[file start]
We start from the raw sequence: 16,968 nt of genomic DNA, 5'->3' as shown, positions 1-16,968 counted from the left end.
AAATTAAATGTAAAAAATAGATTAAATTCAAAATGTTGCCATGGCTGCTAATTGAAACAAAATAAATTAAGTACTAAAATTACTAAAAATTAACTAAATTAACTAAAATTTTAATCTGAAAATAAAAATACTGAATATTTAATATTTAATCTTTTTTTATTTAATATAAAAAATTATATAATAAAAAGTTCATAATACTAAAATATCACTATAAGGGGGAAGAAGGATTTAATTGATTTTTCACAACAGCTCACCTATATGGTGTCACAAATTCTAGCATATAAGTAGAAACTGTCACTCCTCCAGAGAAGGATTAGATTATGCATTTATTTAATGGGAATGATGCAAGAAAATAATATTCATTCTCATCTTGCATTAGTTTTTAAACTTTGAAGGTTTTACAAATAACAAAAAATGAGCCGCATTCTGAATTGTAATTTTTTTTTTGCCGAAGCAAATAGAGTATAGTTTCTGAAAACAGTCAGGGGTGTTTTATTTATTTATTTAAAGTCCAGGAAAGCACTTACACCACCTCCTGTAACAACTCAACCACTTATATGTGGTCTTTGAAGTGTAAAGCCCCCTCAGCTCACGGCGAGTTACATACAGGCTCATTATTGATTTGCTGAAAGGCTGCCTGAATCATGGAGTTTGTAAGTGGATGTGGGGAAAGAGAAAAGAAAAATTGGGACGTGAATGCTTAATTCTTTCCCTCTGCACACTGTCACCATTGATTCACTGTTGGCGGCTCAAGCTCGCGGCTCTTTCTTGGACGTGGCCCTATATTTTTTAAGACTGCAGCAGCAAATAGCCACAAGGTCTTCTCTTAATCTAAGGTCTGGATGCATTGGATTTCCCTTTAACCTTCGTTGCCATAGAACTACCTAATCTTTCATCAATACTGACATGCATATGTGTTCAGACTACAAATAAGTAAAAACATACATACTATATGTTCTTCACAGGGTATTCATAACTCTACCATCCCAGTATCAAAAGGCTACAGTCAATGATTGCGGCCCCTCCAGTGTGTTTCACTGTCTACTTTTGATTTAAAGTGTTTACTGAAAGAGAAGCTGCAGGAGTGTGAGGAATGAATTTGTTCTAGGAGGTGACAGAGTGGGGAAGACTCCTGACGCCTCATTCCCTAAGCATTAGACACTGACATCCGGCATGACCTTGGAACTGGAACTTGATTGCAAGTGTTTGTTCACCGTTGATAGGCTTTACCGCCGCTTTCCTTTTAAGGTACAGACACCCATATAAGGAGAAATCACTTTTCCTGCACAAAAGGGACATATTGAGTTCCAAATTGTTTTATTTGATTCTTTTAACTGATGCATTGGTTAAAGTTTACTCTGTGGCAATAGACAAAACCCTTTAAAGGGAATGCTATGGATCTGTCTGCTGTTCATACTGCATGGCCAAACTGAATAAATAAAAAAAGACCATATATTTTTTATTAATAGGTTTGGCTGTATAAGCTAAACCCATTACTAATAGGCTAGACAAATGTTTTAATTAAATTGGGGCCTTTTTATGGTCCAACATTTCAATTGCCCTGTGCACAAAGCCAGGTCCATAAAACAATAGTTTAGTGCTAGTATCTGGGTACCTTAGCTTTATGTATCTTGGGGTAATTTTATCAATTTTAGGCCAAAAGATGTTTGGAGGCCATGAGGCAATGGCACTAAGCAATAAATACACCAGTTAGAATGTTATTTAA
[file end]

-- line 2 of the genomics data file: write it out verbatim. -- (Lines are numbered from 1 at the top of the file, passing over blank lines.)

AAATTAAATGTAAAAAATAGATTAAATTCAAAATGTTGCCATGGCTGCTAATTGAAACAAAATAAATTAAGTACTAAAATTACTAAAAATTAACTAAATTAACTAAAATTTTAATCTGAAAATAAAAATACTGAATATTTAATATTTAATCTTTTTTTATTTAATATAAAAAATTATATAATAAAAAGTTCATAATACTAAAATATCACTATAAGGGGGAAGAAGGATTTAATTGATTTTTCACAACAGCTCACCTATATGGTGTCACAAATTCTAGCATATAAGTAGAAACTGTCACTCCTCCAGAGAAGGATTAGATTATGCATTTATTTAATGGGAATGATGCAAGAAAATAATATTCATTCTCATCTTGCATTAGTTTTTAAACTTTGAAGGTTTTACAAATAACAAAAAATGAGCCGCATTCTGAATTGTAATTTTTTTTTTGCCGAAGCAAATAGAGTATAGTTTCTGAAAACAGTCAGGGGTGTTTTATTTATTTATTTAAAGTCCAGGAAAGCACTTACACCACCTCCTGTAACAACTCAACCACTTATATGTGGTCTTTGAAGTGTAAAGCCCCCTCAGCTCACGGCGAGTTACATACAGGCTCATTATTGATTTGCTGAAAGGCTGCCTGAATCATGGAGTTTGTAAGTGGATGTGGGGAAAGAGAAAAGAAAAATTGGGACGTGAATGCTTAATTCTTTCCCTCTGCACACTGTCACCATTGATTCACTGTTGGCGGCTCAAGCTCGCGGCTCTTTCTTGGACGTGGCCCTATATTTTTTAAGACTGCAGCAGCAAATAGCCACAAGGTCTTCTCTTAATCTAAGGTCTGGATGCATTGGATTTCCCTTTAACCTTCGTTGCCATAGAACTACCTAATCTTTCATCAATACTGACATGCATATGTGTTCAGACTACAAATAAGTAAAAACATACATACTATATGTTCTTCACAGGGTATTCATAACTCTACCATCCCAGTATCAAAAGGCTACAGTCAATGATTGCGGCCCCTCCAGTGTGTTTCACTGTCTACTTTTGATTTAAAGTGTTTACTGAAAGAGAAGCTGCAGGAGTGTGAGGAATGAATTTGTTCTAGGAGGTGACAGAGTGGGGAAGACTCCTGACGCCTCATTCCCTAAGCATTAGACACTGACATCCGGCATGACCTTGGAACTGGAACTTGATTGCAAGTGTTTGTTCACCGTTGATAGGCTTTACCGCCGCTTTCCTTTTAAGGTACAGACACCCATATAAGGAGAAATCACTTTTCCTGCACAAAAGGGACATATTGAGTTCCAAATTGTTTTATTTGATTCTTTTAACTGATGCATTGGTTAAAGTTTACTCTGTGGCAATAGACAAAACCCTTTAAAGGGAATGCTATGGATCTGTCTGCTGTTCATACTGCATGGCCAAACTGAATAAATAAAAAAAGACCATATATTTTTTATTAATAGGTTTGGCTGTATAAGCTAAACCCATTACTAATAGGCTAGACAAATGTTTTAATTAAATTGGGGCCTTTTTATGGTCCAACATTTCAATTGCCCTGTGCACAAAGCCAGGTCCATAAAACAATAGTTTAGTGCTAGTATCTGGGTACCTTAGCTTTATGTATCTTGGGGTAATTTTATCAATTTTAGGCCAAAAGATGTTTGGAGGCCATGAGGCAATGGCACTAAGCAATAAATACACCAGTTAGAATGTTATTTAA